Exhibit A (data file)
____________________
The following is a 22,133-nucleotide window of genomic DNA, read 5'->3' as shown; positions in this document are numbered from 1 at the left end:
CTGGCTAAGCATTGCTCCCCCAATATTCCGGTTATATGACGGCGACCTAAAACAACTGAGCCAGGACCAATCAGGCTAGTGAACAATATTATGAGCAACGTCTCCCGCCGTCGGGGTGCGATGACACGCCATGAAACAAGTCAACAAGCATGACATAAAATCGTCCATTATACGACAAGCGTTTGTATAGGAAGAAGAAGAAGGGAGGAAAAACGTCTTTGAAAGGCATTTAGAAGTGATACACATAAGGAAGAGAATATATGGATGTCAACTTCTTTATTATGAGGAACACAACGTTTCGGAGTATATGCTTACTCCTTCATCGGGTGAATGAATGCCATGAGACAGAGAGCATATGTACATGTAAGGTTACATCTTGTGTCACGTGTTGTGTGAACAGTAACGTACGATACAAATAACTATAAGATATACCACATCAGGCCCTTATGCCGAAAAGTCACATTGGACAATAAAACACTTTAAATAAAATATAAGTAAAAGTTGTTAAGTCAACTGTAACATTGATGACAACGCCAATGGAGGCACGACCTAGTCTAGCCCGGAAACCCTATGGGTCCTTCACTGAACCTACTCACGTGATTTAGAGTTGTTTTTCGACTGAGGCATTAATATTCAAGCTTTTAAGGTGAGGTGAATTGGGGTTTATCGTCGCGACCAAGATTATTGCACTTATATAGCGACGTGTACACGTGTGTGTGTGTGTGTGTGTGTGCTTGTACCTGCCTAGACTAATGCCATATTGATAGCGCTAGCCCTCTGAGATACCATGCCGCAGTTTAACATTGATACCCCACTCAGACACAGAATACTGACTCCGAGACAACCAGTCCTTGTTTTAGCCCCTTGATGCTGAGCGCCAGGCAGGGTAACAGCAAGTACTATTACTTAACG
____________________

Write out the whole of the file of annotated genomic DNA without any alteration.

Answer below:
The following is a 22,133-nucleotide window of genomic DNA, read 5'->3' as shown; positions in this document are numbered from 1 at the left end:
CTGGCTAAGCATTGCTCCCCCAATATTCCGGTTATATGACGGCGACCTAAAACAACTGAGCCAGGACCAATCAGGCTAGTGAACAATATTATGAGCAACGTCTCCCGCCGTCGGGGTGCGATGACACGCCATGAAACAAGTCAACAAGCATGACATAAAATCGTCCATTATACGACAAGCGTTTGTATAGGAAGAAGAAGAAGGGAGGAAAAACGTCTTTGAAAGGCATTTAGAAGTGATACACATAAGGAAGAGAATATATGGATGTCAACTTCTTTATTATGAGGAACACAACGTTTCGGAGTATATGCTTACTCCTTCATCGGGTGAATGAATGCCATGAGACAGAGAGCATATGTACATGTAAGGTTACATCTTGTGTCACGTGTTGTGTGAACAGTAACGTACGATACAAATAACTATAAGATATACCACATCAGGCCCTTATGCCGAAAAGTCACATTGGACAATAAAACACTTTAAATAAAATATAAGTAAAAGTTGTTAAGTCAACTGTAACATTGATGACAACGCCAATGGAGGCACGACCTAGTCTAGCCCGGAAACCCTATGGGTCCTTCACTGAACCTACTCACGTGATTTAGAGTTGTTTTTCGACTGAGGCATTAATATTCAAGCTTTTAAGGTGAGGTGAATTGGGGTTTATCGTCGCGACCAAGATTATTGCACTTATATAGCGACGTGTACACGTGTGTGTGTGTGTGTGTGTGTGCTTGTACCTGCCTAGACTAATGCCATATTGATAGCGCTAGCCCTCTGAGATACCATGCCGCAGTTTAACATTGATACCCCACTCAGACACAGAATACTGACTCCGAGACAACCAGTCCTTGTTTTAGCCCCTTGATGCTGAGCGCCAGGCAGGGTAACAGCAAGTACTATTACTTAACG